Can a diy guy pour a 16 x 16 slab with wife and son?

Reply

  #1  
Old 11-11-13, 07:17 AM
Member
Thread Starter
Join Date: Nov 2012
Location: USA
Posts: 64
Received 0 Votes on 0 Posts
Can a diy guy pour a 16 x 16 slab with wife and son?

I would always rather DIY than pay someone but sometimes I have to be a realist. I want to build a 16x16 4" slab for a storage building. My helper's would wife and 14 year old son but most likely me doing the grunt work. So what can I do?

I assume I need a concrete truck to deliver and not try and use bag concrete?
If a truck delivers I think they charge by the hour. If I have to move concrete with a wheel burrow what is the working time for spreading and leveling before the concrete starts to set?
What else do I need to consider?

If I hire someone I am thinking it would be $2000 easy for them to do it.

Thanks
Wade
 
Sponsored Links
  #2  
Old 11-11-13, 08:31 AM
Banned. Rule And/Or Policy Violation
Join Date: Apr 2013
Location: USA
Posts: 4,297
Received 0 Votes on 0 Posts
#1 I would call around and find out what it will cost not just guess.
There going to be able to do a far better job and will know more about local soil conditions, how to lay it out so it's square and level.
No way should you be mixing this on site.
Concrete Calculator - The Concrete Network
There going to hit you with a small load charge.
The only one that's going to be strong enough to move a wheel barrow full of concrete is you, do you want to trust your son and wife to deal with the spreading and leveling while your moving all the concrete?
 
  #3  
Old 11-11-13, 08:49 AM
Member
Join Date: Oct 2008
Location: New England
Posts: 10,429
Received 26 Votes on 24 Posts
Joe covered most. I would estimate 40 trips with a wheelbarrow, maybe more. If you use two of them and you do the wheeling with one while they fill the second it will go rather fast.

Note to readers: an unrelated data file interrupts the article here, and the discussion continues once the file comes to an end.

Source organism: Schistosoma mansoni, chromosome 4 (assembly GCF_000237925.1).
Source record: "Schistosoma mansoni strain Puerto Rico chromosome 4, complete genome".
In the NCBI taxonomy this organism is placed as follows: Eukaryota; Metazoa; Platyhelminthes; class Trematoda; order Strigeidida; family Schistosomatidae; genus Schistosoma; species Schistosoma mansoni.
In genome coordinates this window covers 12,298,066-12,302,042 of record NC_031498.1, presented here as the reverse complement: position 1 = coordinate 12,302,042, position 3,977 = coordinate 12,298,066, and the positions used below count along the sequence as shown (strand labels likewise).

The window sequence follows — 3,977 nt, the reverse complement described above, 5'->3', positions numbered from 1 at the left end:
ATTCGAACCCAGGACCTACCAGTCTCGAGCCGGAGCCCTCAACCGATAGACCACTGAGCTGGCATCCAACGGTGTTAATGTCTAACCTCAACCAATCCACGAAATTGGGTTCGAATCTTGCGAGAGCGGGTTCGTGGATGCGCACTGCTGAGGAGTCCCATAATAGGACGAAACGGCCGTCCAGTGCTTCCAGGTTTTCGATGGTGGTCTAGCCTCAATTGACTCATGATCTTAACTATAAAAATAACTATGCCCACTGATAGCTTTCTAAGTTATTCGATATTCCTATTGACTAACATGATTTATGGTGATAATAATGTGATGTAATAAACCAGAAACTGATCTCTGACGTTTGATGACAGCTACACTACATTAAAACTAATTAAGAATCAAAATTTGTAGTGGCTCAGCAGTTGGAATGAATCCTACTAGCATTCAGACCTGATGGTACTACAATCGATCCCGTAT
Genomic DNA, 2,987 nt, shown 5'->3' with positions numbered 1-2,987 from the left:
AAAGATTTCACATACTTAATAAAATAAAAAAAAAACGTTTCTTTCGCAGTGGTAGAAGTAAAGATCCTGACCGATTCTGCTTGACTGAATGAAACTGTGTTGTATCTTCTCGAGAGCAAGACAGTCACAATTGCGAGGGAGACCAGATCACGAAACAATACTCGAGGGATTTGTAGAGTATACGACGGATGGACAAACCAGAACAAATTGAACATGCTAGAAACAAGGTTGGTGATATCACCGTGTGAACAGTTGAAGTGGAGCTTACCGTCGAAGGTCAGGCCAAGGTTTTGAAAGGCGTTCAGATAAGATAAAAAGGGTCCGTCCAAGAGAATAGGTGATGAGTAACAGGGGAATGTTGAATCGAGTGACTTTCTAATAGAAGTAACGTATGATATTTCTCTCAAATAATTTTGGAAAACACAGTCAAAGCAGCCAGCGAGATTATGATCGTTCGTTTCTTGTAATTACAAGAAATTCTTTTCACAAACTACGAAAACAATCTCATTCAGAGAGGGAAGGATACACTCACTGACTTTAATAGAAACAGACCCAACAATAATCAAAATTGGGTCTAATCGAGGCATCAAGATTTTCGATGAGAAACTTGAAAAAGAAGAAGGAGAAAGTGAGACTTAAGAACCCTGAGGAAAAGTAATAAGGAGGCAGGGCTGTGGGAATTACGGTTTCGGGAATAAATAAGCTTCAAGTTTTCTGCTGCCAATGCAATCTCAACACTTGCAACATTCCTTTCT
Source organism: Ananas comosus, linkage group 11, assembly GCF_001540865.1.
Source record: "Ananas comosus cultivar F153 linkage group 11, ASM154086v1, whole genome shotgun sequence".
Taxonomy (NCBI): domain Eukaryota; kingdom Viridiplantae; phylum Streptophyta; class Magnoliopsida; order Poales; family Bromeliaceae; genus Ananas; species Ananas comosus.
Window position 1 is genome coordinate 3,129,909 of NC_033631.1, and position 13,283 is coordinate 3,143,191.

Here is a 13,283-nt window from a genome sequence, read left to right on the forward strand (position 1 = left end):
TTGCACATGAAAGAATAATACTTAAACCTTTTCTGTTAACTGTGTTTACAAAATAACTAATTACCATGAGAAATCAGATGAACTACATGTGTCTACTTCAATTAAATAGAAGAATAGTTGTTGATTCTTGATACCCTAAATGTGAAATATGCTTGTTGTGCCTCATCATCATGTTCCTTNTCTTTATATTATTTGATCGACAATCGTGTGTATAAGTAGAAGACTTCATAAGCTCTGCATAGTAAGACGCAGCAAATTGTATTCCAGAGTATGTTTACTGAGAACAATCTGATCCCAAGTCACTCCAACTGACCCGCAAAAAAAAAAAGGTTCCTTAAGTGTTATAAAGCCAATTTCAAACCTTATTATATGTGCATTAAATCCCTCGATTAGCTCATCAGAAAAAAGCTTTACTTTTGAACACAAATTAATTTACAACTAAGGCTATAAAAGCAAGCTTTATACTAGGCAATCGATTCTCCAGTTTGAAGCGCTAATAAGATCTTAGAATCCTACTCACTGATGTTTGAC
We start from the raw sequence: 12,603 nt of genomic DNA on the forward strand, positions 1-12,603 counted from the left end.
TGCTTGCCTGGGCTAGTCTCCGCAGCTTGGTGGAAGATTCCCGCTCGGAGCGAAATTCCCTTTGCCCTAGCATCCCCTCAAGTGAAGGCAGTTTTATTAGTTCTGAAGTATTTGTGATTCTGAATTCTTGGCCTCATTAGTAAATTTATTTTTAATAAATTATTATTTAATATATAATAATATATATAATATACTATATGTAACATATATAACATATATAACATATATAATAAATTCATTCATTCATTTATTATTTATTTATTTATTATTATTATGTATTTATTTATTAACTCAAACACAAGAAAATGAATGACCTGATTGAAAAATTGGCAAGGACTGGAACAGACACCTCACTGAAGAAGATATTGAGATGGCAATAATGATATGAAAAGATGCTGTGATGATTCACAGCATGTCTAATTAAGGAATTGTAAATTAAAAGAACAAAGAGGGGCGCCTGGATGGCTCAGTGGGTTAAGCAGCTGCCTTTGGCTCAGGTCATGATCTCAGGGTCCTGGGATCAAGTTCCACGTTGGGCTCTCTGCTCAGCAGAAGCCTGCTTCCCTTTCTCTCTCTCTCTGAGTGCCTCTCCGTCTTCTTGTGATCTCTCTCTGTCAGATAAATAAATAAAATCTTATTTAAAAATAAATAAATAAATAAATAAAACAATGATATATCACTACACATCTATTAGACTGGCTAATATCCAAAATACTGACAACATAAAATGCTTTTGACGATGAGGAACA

The problem I see, as Joe mentioned, is your wife and son dealing with what you dump. If you get too much in one area and not enough in another it is tough to move around. It is a good size project to learn on, I did at about your sons age (50 years ago and we mixed it), and it is a garage so it doesn't need to be perfect.

There are many contributors here who have poured a lot of concrete so you will get all the guidance you need. But getting estimates from local contractors will help you do the job if you so decide. It will also help you pick a contractor if they scare you away from DIY.

How far will you need to wheel the material and how many big friends can you bribe with hot dogs and beer?

Bud
 
  #4  
Old 11-11-13, 09:23 AM
Group Moderator
Join Date: Mar 2003
Location: NC, USA
Posts: 21,047
Received 234 Votes on 214 Posts
Get some prices to have it formed and poured for you. In my area the concrete guys get a discount off the list price for the concrete and most of them also have the small batch deliver fee waived so hiring it may be close to the price of just the concrete if you try to DIY.
 
  #5  
Old 11-11-13, 02:27 PM
Member
Join Date: Mar 2006
Location: Wet side of Washington state.
Posts: 18,493
Received 33 Votes on 25 Posts
Unless both you and your son are big, burly men with lots of muscles and in excellent shape I would strongly urge you to consider hiring this out. Moving concrete is hard work and even someone in reasonably good shape will tire easily. The alternative is to do it in smaller sections and mix on-site.
 
  #6  
Old 11-11-13, 03:12 PM
Forum Topic Moderator
Join Date: Mar 2005
Location: USA - N.E.Tn
Posts: 46,181
Received 132 Votes on 118 Posts
Do you have any concrete experience? It's some of the hardest work you'll ever do I'd check prices and if it's feasible - hire it out, otherwise find some stronger helpers - preferably with some concrete finishing experience.
 
  #7  
Old 11-11-13, 07:55 PM